The primary source of the family’s problem is that Kenny never wanted to work in the family business. He was forced into it by Harvey, who believed it was Kenny’s responsibility to work in it. After refusing to pay for Kenny’s college tuition, Harvey disapproved of Kenny’s poor performance in the business, not realizing that Kenny was acting out his anger at his father by not performing. For a man, independence is the root of self esteem. Kenny felt emasculated for years.

The parents’ failure to assess honestly Kenny’s talents, weaknesses, and desires, and to respond accordingly, underscores the importance of original placement. Alice colluded with Harvey. They both remained in denial about the consequences of forcing Kenny to work in the business. Worse, they let the conflict fester unresolved for thirty years. When they were ready to pass the business onto their children, the issue came back to haunt the whole family.

Patricia Annino is a sought after speaker and nationally recognized authority on women and estate planning.  She educates and empowers women to value themselves and their contributions in order to ACCOMPLISH GREAT THINGS in the world – and in so doing PROTECT THEMSELVES, those they love, and the organizations they care about.  For more visit:

Women In Family Business-Separating Apples From Oranges

Frank and Sally, who are retired, built a chain of sporting goods stores. Their older son, Stephen, currently runs the business, makes all the major decisions and acts as the business’s visionary. Through good times and bad, Stephen makes sure that his parents and his younger brother, Michael, who also works in the business, have their income. Stephen owns sixty-five percent of stock. Michael manages one of the stores, earns a salary that is almost twice what it would be were he not a family member, but owns no stock. 

Sally is focused on family harmony, specifically, her sons’ relationship. She believes that Stephen is stepping on Michael, and that Michael is entitled to some of the remaining stock. Stephen already makes more money than Michael, who has also committed his life to the business and is an asset to the company.  She also believes that Stephen doesn’t give Michael enough credit.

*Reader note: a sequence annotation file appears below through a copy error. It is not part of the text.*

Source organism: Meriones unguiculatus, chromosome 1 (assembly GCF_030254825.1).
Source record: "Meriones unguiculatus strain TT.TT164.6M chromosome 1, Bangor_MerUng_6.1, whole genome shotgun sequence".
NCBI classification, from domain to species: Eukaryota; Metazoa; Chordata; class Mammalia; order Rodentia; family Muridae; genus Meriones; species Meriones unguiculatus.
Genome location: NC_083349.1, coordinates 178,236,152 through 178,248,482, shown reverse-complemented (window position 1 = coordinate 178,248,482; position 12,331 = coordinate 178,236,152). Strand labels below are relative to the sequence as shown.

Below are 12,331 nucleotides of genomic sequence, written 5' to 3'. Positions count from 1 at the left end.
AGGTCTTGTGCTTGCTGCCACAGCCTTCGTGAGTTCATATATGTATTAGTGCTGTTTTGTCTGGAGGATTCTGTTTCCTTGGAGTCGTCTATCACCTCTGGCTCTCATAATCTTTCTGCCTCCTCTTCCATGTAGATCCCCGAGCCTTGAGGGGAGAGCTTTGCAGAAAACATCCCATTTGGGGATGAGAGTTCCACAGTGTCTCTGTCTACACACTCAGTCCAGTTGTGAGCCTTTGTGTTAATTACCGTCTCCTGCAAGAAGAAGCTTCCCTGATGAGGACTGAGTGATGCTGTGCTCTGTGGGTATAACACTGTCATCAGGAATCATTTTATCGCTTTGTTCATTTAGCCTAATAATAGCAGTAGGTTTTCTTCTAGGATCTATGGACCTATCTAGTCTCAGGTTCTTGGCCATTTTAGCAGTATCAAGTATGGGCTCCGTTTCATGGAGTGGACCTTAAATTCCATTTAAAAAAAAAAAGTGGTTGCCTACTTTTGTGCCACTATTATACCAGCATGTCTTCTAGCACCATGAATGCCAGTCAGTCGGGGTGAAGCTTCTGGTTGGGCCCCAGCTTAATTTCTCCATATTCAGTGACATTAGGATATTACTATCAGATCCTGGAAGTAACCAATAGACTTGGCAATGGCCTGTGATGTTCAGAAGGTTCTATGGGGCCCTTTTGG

Frank, on the other hand, is focused on his sons’ performance, and is making judgments about what is fair based on that. He believes that Stephen is being very generous to Michael, since he’s overpaying him for his skill level; he could hire a twenty eight year old to fill Michael’s job, while Michael would not be able to find another job that would pay him anywhere near what he is making.

 How do Frank and Sally resolve their differing points of view? 

The first step is to understand that they are fighting for different things, with different priorities, but that they both have valid points of view and reachable goals. 

The second step is for Stephen and Michael to substantiate clearly and unemotionally what their respective roles are. Once they articulate how they each contribute to the business, they are more likely to respect and appreciate each other, which in turn will help them resolve issues of control and compensation. They can then talk about whether or not Michael is being overpaid and how he can share the responsibility of the risk more equitably.